The Cretaceous hothouse climate and the Pleistocene icehouse climate represent opposite extremes of the Earth's typical climate state of the past half billion years. Going back further in time, the Snowball Earth represents an ultra-extreme on the cold end; going further afield in space, the runaway greenhouse represents an ultra-extreme on the hot end, though one that evidently never occurred on Earth. The Earth has experienced many individual hothouse and icehouse episodes in the past half billion years. For times earlier than 70 million years ago one cannot rely on <518O records from sea-floor sediments to provide a cross-check on ice volume. Instead, one must look for evidence of glaciation or temperate polar climate preserved as glacial features or fossil animal and plant occurrences on land and in near-coastal environments. This record is far less complete and well-preserved. An accurate long term sea level record would make it possible to estimate ice volume in the distant past, but recovering and interpreting sea level has proved difficult. It is certainly possible to detect the existence of major glaciations, but good estimates of ice volume are not available for pre-Mesozoic glaciations. The periods between major glaciations - tentatively labeled as hothouse climates below - could well have undetected episodes of polar ice embedded within them. The known episodes of major and minor land glaciation are summarized in Fig. 1.10.
The Cretaceous hothouse conditions extended back throughout the entire Mesozoic, and well into the late Permian. There is evidence that some of these periods, notably the early Jurassic, may have been even warmer than the Eocene. To find another era of glaciation to rival that of the Pliocene and Pleistocene icehouse, one needs to go back to late Carboniferous and early Permian. The sixty million year period centered on the Permo-Carboniferous boundary 300 million years ago was a time of very extensive glaciation, reaching to lower latitudes even than the Pleistocene ice ages, though not attaining Snowball proportions. This period is a crucial one for the CO2 theory of Phanerozoic climate, since it is a time when there is quite strong evidence for low CO2. The earlier Phanerozoic exhibits comparatively minor glaciations at the end of the Devonian, in the mid-Silurian and for a brief period in the mid-Cambrian, but so far as the Phanerozoic goes, the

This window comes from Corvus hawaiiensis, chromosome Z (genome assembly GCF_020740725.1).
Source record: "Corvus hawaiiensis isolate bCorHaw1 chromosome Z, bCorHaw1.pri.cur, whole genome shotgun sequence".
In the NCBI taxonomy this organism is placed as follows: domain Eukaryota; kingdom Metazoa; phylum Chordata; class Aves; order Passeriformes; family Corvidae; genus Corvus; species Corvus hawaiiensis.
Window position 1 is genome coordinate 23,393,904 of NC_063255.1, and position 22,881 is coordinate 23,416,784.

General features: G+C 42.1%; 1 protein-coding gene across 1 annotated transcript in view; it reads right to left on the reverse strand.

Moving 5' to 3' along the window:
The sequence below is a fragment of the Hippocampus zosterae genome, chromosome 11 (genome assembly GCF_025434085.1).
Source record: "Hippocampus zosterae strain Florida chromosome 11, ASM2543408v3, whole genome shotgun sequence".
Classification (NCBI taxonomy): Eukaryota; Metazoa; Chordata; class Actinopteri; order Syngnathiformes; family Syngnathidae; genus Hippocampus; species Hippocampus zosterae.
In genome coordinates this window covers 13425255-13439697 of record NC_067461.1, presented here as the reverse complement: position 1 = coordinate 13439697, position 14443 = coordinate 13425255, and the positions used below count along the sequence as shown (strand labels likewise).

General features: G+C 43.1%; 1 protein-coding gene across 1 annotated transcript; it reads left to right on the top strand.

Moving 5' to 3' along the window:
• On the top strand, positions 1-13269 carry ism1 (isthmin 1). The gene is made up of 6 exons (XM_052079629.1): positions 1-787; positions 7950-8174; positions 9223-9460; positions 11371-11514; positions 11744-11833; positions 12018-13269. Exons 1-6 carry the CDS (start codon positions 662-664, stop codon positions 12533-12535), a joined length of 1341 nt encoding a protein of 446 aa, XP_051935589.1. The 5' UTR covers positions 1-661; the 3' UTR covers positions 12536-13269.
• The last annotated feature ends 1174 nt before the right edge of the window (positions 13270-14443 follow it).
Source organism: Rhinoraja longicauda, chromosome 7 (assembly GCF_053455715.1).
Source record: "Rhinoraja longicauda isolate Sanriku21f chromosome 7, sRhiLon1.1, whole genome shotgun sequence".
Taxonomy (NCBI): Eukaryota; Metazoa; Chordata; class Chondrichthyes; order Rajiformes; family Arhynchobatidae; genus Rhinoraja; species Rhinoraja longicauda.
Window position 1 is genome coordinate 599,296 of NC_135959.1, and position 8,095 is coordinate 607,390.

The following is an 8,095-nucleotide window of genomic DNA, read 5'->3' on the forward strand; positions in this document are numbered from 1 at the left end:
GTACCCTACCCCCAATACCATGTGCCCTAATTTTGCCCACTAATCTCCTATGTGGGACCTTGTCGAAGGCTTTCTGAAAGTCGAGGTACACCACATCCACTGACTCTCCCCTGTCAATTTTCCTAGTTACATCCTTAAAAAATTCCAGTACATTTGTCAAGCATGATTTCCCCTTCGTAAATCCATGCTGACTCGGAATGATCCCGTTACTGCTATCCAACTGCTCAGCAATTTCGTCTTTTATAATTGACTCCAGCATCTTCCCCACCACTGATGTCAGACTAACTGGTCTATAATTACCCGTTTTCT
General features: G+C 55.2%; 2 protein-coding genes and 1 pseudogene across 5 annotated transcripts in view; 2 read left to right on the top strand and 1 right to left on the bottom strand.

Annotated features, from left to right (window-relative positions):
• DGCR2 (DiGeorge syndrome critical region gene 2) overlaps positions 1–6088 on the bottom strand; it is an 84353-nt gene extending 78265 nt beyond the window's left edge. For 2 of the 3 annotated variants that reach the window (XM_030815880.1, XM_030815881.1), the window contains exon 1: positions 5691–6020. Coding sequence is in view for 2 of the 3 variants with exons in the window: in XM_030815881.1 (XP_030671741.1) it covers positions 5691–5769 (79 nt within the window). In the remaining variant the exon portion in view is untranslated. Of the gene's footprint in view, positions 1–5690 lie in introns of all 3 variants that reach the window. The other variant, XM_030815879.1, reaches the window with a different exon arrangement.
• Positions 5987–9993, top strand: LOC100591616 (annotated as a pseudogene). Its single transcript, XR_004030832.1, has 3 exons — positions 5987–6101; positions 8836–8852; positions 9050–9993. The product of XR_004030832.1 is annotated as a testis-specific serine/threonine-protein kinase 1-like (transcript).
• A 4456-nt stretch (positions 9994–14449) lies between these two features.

Permo-Carboniferous glaciation is the big one to explain.
The changing paleogeography, shown in Fig. 1.11, is likely to have influenced climate. In particular, it is bound to be easier for a glacier to accumulate on land if there is land at or near one or both of the poles. Certainly there is land at the South Pole during the Carboniferous glaciation and the current glaciation that began in the mid-Cenozoic. However, this is clearly not the whole story, as there was plenty of land at the South Pole already 400 million years ago, but the Carboniferious glaciation didn't set in until nearly a hundred million years later. Likewise, Antarctica was already near the South Pole during the Cretaceous, but Antarctic glaciation only took off in the mid-Cenozoic. Most likely, fluctuations in CO2 - probably itself affected by continental configuration - play a crucial role in the timing of glaciations.